"I do believe that it makes sense that everyone in America, as rich as this country is, shouldn't go bankrupt because someone gets sick, so the things I believe in are essentially the same things your viewers believe in," Obama said.

          There's a thing called exaggeration, and speaking to a group of people who were fond of calling him a socialist -- Miami Cubans -- it was to illustrate how absurd that criticism was.  This omits all the ways in which he wouldn't be a republican, like the second paragraph.

          Difficult, difficult, lemon difficult.

          by Loge on Mon Dec 31, 2012 at 04:40:58 PM PST

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          •  Ah, I see. (1+ / 0-)
            Recommended by:
            Laconic Lib

            So presumably what the president really meant to say was this:

            "The truth of the matter is that my policies are so mainstream that if I had set the same policies that I had back in the 1980s, I would inaccurately be considered a moderate Republican."

            "Ça c'est une chanson que j'aurais vraiment aimé ne pas avoir écrite." -- Barbara

            by FogCityJohn on Mon Dec 31, 2012 at 04:51:20 PM PST

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            •  No. How about: (4+ / 0-)
              There is no way in hell the policies I want to pursue would get enough votes to get to my desk. Heck, I can't even get my judicial nominees voted on in the Senate. So I propose policies that in the real world should get some Republican votes so that we can get some things done for the people of this country. As you can see, that hasn't worked. See what happened to  the American Jobs Act?

              Maya Angelou: "Without courage, we cannot practice any other virtue with consistency. We can't be kind, true, merciful, generous, or honest."

              by JoanMar on Mon Dec 31, 2012 at 05:23:49 PM PST

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              •  Is this a quote or an invention? (1+ / 0-)
                Recommended by:
                caul

                In either case, it makes little sense.  Proposing policies that "should get some Republican votes" was shown to be a dead-end strategy back in 2009.  The Republicans aren't going to cooperate on anything, period.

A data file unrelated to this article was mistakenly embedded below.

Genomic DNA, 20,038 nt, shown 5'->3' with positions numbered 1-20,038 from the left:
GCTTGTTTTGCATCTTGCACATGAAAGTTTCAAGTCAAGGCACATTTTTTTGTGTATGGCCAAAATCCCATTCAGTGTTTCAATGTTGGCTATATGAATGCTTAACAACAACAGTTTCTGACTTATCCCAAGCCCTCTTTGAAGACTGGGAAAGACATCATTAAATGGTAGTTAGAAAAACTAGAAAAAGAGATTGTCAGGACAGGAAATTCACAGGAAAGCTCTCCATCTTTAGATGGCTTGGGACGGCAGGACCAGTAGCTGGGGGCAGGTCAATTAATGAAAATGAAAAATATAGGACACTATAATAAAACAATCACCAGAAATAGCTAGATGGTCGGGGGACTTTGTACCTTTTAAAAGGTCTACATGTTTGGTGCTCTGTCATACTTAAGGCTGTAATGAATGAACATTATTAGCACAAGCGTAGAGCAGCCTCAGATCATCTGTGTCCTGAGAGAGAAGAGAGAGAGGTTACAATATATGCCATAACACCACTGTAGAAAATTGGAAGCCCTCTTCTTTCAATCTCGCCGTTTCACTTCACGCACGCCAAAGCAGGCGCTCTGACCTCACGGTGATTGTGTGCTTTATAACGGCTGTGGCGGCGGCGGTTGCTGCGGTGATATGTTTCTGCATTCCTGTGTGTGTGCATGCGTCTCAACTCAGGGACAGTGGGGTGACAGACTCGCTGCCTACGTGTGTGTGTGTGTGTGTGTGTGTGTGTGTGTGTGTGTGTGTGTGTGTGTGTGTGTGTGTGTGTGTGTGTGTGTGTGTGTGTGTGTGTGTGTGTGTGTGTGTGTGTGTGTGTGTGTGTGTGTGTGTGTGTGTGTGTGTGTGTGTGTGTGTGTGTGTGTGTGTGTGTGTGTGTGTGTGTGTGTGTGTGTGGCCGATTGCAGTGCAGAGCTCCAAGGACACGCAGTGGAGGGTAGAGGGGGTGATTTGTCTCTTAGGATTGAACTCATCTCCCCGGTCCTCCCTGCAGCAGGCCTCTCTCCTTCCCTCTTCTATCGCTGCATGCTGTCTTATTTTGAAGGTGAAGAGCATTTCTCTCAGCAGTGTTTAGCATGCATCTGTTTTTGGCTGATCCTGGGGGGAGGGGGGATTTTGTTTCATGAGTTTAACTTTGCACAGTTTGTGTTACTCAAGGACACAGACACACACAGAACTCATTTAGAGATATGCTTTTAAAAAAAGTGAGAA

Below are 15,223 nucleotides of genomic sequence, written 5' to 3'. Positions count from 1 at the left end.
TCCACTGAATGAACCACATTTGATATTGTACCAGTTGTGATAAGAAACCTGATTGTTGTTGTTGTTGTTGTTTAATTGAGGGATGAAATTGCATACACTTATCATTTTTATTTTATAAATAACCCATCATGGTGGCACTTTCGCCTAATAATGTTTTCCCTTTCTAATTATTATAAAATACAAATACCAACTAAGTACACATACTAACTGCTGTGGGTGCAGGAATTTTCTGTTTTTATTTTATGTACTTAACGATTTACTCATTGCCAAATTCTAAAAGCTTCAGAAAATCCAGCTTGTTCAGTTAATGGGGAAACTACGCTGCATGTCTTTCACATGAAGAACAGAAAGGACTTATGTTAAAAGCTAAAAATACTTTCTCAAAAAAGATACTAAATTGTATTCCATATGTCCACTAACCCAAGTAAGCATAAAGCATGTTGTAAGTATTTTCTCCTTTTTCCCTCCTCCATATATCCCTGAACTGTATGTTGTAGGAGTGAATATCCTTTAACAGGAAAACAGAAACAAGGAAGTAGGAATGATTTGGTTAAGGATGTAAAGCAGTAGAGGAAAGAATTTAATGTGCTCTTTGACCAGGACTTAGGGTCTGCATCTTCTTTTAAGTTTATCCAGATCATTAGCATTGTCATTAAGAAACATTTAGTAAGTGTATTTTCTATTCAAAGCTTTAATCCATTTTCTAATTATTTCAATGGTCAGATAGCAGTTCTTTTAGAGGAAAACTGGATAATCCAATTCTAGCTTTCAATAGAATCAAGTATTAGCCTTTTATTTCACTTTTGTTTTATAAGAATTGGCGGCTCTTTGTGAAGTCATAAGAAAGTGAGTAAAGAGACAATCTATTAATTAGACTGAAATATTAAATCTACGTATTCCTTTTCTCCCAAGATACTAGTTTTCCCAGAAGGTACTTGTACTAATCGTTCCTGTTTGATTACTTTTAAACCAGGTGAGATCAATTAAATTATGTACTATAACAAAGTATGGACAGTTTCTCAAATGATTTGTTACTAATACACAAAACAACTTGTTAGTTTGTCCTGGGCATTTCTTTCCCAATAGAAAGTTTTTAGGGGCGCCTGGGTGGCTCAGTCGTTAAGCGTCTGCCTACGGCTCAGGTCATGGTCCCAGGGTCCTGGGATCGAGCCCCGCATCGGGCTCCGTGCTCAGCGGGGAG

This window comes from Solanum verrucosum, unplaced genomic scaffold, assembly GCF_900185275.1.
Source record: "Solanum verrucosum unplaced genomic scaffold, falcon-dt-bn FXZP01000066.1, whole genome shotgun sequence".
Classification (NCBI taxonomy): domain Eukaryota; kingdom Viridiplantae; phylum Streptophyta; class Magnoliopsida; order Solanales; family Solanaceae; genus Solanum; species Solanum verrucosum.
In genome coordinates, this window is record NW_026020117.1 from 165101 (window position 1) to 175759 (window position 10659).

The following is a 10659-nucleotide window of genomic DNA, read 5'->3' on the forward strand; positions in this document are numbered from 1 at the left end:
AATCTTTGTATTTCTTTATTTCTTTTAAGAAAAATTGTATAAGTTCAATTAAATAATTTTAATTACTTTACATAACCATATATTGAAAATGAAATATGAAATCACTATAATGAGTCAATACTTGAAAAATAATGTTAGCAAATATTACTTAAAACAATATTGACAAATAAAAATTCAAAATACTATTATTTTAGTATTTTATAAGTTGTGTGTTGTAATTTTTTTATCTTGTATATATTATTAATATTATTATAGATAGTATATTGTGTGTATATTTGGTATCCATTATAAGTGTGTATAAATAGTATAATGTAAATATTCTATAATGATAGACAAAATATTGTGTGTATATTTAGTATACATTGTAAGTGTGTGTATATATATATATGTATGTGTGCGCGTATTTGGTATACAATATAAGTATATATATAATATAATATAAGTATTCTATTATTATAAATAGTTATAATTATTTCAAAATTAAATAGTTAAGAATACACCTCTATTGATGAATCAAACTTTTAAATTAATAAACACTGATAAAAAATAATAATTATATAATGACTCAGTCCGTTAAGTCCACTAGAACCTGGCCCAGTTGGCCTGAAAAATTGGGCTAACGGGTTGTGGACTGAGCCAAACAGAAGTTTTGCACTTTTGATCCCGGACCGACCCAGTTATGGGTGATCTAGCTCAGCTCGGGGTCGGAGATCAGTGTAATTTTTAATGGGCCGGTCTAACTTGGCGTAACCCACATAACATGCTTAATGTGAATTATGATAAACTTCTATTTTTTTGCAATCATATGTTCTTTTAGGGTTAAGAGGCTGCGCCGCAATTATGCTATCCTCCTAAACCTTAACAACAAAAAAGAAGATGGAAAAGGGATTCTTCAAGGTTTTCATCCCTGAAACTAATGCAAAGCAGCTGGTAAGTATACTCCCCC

In those circumstances, you have to face reality and make them own all the bad shit they're trying to force on this country.  If they want to cut off unemployment benefits, make them propose it.  If they want cuts in Social Security, make them propose it.  If they want to preserve favorable tax treatment for the very richest Americans, make them propose it.  And then if you really have to give in, at least they'll pay the political price for the damage they've done.

                As it is now, they're getting a pass.

                "Ça c'est une chanson que j'aurais vraiment aimé ne pas avoir écrite." -- Barbara

                by FogCityJohn on Mon Dec 31, 2012 at 07:24:08 PM PST

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                •  I have used the Solomon baby (5+ / 0-)

                  analogy before and it is necessary yet again.
                  What you are proposing is the cutting in two of the baby.
                  You want to bring the economy to her knees so as to make a point.
                  These are not the Republicans of yesteryear. These aren't even Newt Gingrich's Republicans. These guys could give a rat's ass if the country is destroyed.
                  Are you honestly proposing that we sacrifice this generation so as to make a point? Make them propose it, you say. They have. Did you see Ryan's proposals. Did you see them during the primaries. And after they have proposed it, then what?
                  And lets not even indulge in the all too familiar revisionist history by telling me about the mythical FDR. It is just not the same world.

                  Maya Angelou: "Without courage, we cannot practice any other virtue with consistency. We can't be kind, true, merciful, generous, or honest."

                  by JoanMar on Mon Dec 31, 2012 at 07:41:00 PM PST

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                  •  Then you have no limits. (0+ / 0-)

                    You will end up conceding everything, because our opponents know you will never take a stand when they threaten to do something.  As a consequence, we will eventually see the complete triumph of the Republican Party's most extreme views, because you will always argue we must give in to them to avoid "sacrificing this generation."  The inevitable result of your position, though, is the sacrifice of all future generations.

                    The Solomon analogy doesn't work here in any event.  In that story, the baby had no say in what happened.  In this case, the baby represents the American people.  Unlike the baby, they are not totally helpless.  If someone tries to cut them in half, I suspect they'll react with justifiable anger.  Perhaps we should let the Republicans try it and see how well they fare after the attempt.  

                    Certainly there will be pain, but there is no outcome here that will not involve pain.  Continuing to accede to Republican demands simply means that the most vulnerable in our society will suffer as Democrats trade away our already inadequate safety net to appease the rapacious demands of the 1%.  

                    What will we tell those people when we've traded everything away?  That they should be happy because we slowed down the pace at which we dismantled the safety net?  In the end, someone will have to take a stand.  Otherwise we will continue to take from the poor, the working class, and the middle class to give to the corporations and the wealthy.  

                    "Ça c'est une chanson que j'aurais vraiment aimé ne pas avoir écrite." -- Barbara

                    by FogCityJohn on Tue Jan 01, 2013 at 05:48:01 PM PST

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            •  well, that wouldn't be hyperbole (0+ / 0-)

              what he's saying is that the stuff he's proposing is so uncontroversial, you shouldn't be able to discern what his overall affiliation was, just form that fact.

              Difficult, difficult, lemon difficult.

              by Loge on Mon Dec 31, 2012 at 05:31:12 PM PST